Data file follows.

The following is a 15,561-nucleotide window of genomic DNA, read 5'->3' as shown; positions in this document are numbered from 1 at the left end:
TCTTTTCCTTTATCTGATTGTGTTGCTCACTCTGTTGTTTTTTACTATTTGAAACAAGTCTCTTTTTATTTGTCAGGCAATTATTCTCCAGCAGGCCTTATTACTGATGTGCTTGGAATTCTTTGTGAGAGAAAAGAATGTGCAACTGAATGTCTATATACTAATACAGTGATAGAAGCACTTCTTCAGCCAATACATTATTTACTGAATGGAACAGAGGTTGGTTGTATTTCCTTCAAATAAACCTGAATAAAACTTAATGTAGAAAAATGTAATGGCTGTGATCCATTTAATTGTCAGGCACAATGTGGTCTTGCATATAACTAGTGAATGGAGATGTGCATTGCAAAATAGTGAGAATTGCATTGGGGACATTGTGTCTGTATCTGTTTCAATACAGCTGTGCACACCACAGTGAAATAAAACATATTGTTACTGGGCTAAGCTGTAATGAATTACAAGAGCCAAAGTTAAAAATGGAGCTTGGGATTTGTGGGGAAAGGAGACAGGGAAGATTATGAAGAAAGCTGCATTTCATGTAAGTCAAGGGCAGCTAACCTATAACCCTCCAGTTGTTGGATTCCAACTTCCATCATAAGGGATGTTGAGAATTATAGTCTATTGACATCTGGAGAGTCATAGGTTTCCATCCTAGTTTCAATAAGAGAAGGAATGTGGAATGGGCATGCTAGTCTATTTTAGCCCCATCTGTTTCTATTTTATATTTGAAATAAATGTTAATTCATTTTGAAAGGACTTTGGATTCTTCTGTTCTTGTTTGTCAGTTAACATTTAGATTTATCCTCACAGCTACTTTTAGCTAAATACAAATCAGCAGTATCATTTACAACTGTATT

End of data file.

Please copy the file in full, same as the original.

The following is a 15,561-nucleotide window of genomic DNA, read 5'->3' as shown; positions in this document are numbered from 1 at the left end:
TCTTTTCCTTTATCTGATTGTGTTGCTCACTCTGTTGTTTTTTACTATTTGAAACAAGTCTCTTTTTATTTGTCAGGCAATTATTCTCCAGCAGGCCTTATTACTGATGTGCTTGGAATTCTTTGTGAGAGAAAAGAATGTGCAACTGAATGTCTATATACTAATACAGTGATAGAAGCACTTCTTCAGCCAATACATTATTTACTGAATGGAACAGAGGTTGGTTGTATTTCCTTCAAATAAACCTGAATAAAACTTAATGTAGAAAAATGTAATGGCTGTGATCCATTTAATTGTCAGGCACAATGTGGTCTTGCATATAACTAGTGAATGGAGATGTGCATTGCAAAATAGTGAGAATTGCATTGGGGACATTGTGTCTGTATCTGTTTCAATACAGCTGTGCACACCACAGTGAAATAAAACATATTGTTACTGGGCTAAGCTGTAATGAATTACAAGAGCCAAAGTTAAAAATGGAGCTTGGGATTTGTGGGGAAAGGAGACAGGGAAGATTATGAAGAAAGCTGCATTTCATGTAAGTCAAGGGCAGCTAACCTATAACCCTCCAGTTGTTGGATTCCAACTTCCATCATAAGGGATGTTGAGAATTATAGTCTATTGACATCTGGAGAGTCATAGGTTTCCATCCTAGTTTCAATAAGAGAAGGAATGTGGAATGGGCATGCTAGTCTATTTTAGCCCCATCTGTTTCTATTTTATATTTGAAATAAATGTTAATTCATTTTGAAAGGACTTTGGATTCTTCTGTTCTTGTTTGTCAGTTAACATTTAGATTTATCCTCACAGCTACTTTTAGCTAAATACAAATCAGCAGTATCATTTACAACTGTATT